Ms Lewis is enrolled in the PhD in Education program at VCU. Her dissertation examines the needs and perspectives of gifted performing arts students. She is currently a teacher with the SPACE Program (Special Program for Academic and Creative Excellence) with Richmond Public Schools, and a frequent contributor to Dance and Pointe magazines. Just like her esteemed T-D colleague, Susan Haubenstock, Ms Lewis works as a “Special Correspondent” for the Times-Dispatch.
Here are the quotes we'll be pulling and publishing from her glowing review of The Clean House:
Free-Spirited, Romantic Comedy
Vivacious, Mystical, Defies Convention
The best tantrum ever seen on a stage!
An Analogy for Love ~ Poignant ~ Beautifully Designed
Everyone is Laughing!”
--Julinda Lewis, Richmond Times-Dispatch
See you at the theatre!
Sunday, September 28, 2008
Paul Newman died on Friday. He was 83 years young. For many years I’ve respected Paul Newman as much as I’ve respected anyone in my chosen field of theatre. He was a great star, so I’m hardly alone in this. But I have to write it down anyway.
Mr. Newman began his career with the Broadway production of William Inge's Picnic in 1953. (He did some TV prior to his theatrical debut, but his first film was The Silver Chalice in 1954.)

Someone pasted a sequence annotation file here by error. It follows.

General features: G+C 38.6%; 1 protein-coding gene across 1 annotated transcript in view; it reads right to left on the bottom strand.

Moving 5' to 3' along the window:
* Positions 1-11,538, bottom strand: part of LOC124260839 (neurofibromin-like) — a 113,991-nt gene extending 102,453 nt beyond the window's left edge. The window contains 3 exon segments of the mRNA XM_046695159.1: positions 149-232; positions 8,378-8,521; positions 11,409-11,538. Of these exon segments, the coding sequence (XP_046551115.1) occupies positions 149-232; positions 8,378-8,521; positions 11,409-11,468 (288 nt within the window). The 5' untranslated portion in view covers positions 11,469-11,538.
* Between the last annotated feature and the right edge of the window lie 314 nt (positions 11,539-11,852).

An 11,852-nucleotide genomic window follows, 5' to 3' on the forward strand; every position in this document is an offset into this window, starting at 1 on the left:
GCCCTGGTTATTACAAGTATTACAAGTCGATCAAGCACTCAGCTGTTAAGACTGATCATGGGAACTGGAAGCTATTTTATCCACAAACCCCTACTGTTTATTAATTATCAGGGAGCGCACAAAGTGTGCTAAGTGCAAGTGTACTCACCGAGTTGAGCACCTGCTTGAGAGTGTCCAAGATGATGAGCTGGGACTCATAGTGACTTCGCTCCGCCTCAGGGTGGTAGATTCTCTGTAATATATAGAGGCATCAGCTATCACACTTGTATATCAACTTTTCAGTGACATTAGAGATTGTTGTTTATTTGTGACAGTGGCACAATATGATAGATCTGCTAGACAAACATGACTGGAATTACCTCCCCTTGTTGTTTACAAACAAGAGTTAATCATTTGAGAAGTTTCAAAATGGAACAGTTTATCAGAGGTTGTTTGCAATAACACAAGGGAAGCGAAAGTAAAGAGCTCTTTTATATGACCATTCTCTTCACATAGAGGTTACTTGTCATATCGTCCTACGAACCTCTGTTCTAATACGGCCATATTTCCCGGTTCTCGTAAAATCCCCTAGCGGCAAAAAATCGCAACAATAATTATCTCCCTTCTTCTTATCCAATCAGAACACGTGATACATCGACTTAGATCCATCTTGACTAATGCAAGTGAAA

He continued starring in the Broadway productions of The Desperate Hours (1955), Tennessee Williams’ Sweet Bird of Youth (1959), Baby Want a Kiss (1964), and Our Town (2002). (He played George Gibbs in the 50s TV production of Our Town, and played the Stage Manager on Broadway in 2002.)
His celebrity came from his work in films. His legacy will live on through his many exemplary humanitarian enterprises.
There’s a nice memorial piece about Mr. Newman at http://www.slate.com/id/2201116/. I recommend it to you. He was one in a million, and his life is worth remembering.
Many, many people will write volumes in tribute to this great man and outstanding artist. My words are not needed; there’s nothing personal I can add. But it doesn’t feel right to remain silent.
He affected our theatre and our work by setting a great example, even if we never had the privilege of a direct connection. The world will miss him. Our full hearts go out to his wife and family.
Tuesday, September 23, 2008
When you come to see The Clean House, opening this Friday, you’ll notice that our theatrical house is, in fact, noticeably cleaner. After a few weeks’ investment of sweat equity, our hardworking Board is about to complete a redesign of our downstairs lobby.